Guardian announces 20% cuts to stem losses

The publisher of The Guardian has announced plans to cut costs by 20 per cent as it aims to break even in three years.

David Pemsel, the chief executive of Guardian Media Group
David Pemsel, the chief executive of Guardian Media Group

Guardian Media Group today outlined a three-year business plan to make the company more efficient, reduce costs and attain new growth opportunities. 

The company said it will target a 20 per cent overall reduction in Guardian News & Media's current £268 million annualised cost base, which equates to about £50 million.

By reducing its losses, the company is aiming to break even at an operating level by 2018/19.

It did not give details about how the cuts will affect staffing numbers on editorial or commercial teams. But the company did say it wanted to "align" commercial and editorial operations "to harness higher-growth membership and digital opportunities".

GMG also wants to implement an advertising model that "tracks market trends, notably around branded content, video and data".

It will also create a new data and insight team to support commercial and editorial innovation, as well as relaunching an enhanced membership offer, with the aim of doubling reader revenues.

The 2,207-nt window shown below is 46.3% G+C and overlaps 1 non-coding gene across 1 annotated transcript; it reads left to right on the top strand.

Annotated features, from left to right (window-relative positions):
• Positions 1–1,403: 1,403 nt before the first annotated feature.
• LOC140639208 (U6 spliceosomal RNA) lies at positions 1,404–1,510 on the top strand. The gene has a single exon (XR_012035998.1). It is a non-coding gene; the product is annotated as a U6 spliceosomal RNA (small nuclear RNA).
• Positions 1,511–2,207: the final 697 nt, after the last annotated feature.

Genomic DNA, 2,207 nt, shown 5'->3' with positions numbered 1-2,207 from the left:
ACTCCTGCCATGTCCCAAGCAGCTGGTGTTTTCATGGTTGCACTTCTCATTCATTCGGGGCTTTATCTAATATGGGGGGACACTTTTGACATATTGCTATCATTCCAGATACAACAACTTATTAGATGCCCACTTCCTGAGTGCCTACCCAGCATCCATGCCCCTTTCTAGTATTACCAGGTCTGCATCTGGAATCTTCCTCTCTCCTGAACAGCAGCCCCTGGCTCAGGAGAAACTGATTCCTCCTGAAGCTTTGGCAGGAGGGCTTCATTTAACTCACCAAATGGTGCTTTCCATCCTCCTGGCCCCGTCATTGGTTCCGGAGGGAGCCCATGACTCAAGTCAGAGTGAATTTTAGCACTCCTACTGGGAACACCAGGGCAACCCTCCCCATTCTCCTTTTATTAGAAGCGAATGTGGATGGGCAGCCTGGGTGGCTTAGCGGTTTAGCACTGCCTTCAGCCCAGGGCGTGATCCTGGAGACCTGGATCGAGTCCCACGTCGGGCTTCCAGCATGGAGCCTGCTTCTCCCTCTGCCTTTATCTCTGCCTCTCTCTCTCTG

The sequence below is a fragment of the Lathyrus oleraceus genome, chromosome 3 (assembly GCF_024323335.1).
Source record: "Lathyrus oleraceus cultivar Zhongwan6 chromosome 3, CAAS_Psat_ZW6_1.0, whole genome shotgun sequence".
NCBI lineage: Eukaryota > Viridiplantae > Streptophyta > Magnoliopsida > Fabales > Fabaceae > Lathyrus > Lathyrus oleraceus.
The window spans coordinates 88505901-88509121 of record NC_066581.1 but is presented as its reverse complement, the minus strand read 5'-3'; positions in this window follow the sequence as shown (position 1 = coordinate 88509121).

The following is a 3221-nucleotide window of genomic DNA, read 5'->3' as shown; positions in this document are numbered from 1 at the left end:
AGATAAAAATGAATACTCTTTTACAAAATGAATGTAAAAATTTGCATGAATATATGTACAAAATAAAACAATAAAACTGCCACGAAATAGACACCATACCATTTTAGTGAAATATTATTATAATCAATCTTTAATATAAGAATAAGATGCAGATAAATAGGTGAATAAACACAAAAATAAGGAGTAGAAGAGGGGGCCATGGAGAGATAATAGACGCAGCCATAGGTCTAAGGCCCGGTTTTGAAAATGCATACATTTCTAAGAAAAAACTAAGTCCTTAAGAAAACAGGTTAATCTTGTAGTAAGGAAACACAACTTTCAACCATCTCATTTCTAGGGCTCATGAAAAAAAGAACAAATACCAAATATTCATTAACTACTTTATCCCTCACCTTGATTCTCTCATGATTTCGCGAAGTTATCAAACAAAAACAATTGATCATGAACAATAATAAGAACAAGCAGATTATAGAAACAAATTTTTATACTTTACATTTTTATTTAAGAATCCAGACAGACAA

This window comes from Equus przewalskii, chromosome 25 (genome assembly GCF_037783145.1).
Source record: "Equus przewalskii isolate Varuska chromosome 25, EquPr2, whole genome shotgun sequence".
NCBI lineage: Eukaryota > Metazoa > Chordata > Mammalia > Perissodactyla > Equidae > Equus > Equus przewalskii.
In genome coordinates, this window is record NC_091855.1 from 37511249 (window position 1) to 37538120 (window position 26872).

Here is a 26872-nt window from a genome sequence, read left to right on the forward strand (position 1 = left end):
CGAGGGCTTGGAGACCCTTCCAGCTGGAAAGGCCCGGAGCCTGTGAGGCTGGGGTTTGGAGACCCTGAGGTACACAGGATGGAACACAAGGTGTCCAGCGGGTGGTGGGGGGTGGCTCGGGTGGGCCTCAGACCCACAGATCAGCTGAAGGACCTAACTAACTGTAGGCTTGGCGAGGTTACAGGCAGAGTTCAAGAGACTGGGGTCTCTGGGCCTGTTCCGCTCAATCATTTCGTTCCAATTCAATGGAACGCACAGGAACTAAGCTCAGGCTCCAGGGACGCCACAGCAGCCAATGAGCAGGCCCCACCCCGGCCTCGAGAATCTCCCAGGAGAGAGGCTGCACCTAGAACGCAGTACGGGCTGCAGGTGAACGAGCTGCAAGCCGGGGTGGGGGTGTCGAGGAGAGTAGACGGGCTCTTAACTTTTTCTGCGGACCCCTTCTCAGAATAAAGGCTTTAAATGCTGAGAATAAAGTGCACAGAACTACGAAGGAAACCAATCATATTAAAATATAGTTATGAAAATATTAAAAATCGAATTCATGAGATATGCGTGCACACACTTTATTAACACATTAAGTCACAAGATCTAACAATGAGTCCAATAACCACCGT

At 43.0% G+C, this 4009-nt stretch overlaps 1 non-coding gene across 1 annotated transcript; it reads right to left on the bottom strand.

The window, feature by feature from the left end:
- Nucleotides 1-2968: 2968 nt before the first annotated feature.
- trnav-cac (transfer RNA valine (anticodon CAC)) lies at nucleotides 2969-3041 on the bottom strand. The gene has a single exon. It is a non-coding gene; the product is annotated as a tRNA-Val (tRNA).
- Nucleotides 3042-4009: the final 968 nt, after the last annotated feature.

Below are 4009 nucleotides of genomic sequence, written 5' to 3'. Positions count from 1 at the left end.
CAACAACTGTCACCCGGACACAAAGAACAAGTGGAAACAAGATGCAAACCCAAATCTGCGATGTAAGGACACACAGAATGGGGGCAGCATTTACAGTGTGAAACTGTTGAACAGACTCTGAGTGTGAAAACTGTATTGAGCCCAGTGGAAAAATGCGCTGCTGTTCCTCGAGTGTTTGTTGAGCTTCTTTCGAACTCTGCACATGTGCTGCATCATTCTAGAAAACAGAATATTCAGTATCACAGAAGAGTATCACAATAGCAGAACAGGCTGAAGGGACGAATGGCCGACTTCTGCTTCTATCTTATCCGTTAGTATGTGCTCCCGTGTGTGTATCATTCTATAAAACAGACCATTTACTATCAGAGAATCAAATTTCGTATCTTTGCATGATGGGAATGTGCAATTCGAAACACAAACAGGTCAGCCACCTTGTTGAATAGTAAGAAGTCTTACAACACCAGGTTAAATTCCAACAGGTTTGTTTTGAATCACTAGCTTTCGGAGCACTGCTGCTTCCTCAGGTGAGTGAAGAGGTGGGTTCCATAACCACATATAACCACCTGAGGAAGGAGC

As part of building its global brand, GMG also want to focus its international growth on the US and Australia and increase the contribution from those markets to the company’s overall business. 

Katherine Viner, the editor-in-chief of The Guardian, and David Pemsel, the chief executive of Guardian Media Group, have informed GMG’s global staff about the plans.

Pemsel said: "Against the backdrop of a volatile market, we are taking immediate action to boost revenues and reduce our cost-base in order to safeguard Guardian journalism in perpetuity.

"This plan will ensure our business is increasingly adaptable and better able to respond quickly to the pace of change in the digital world."

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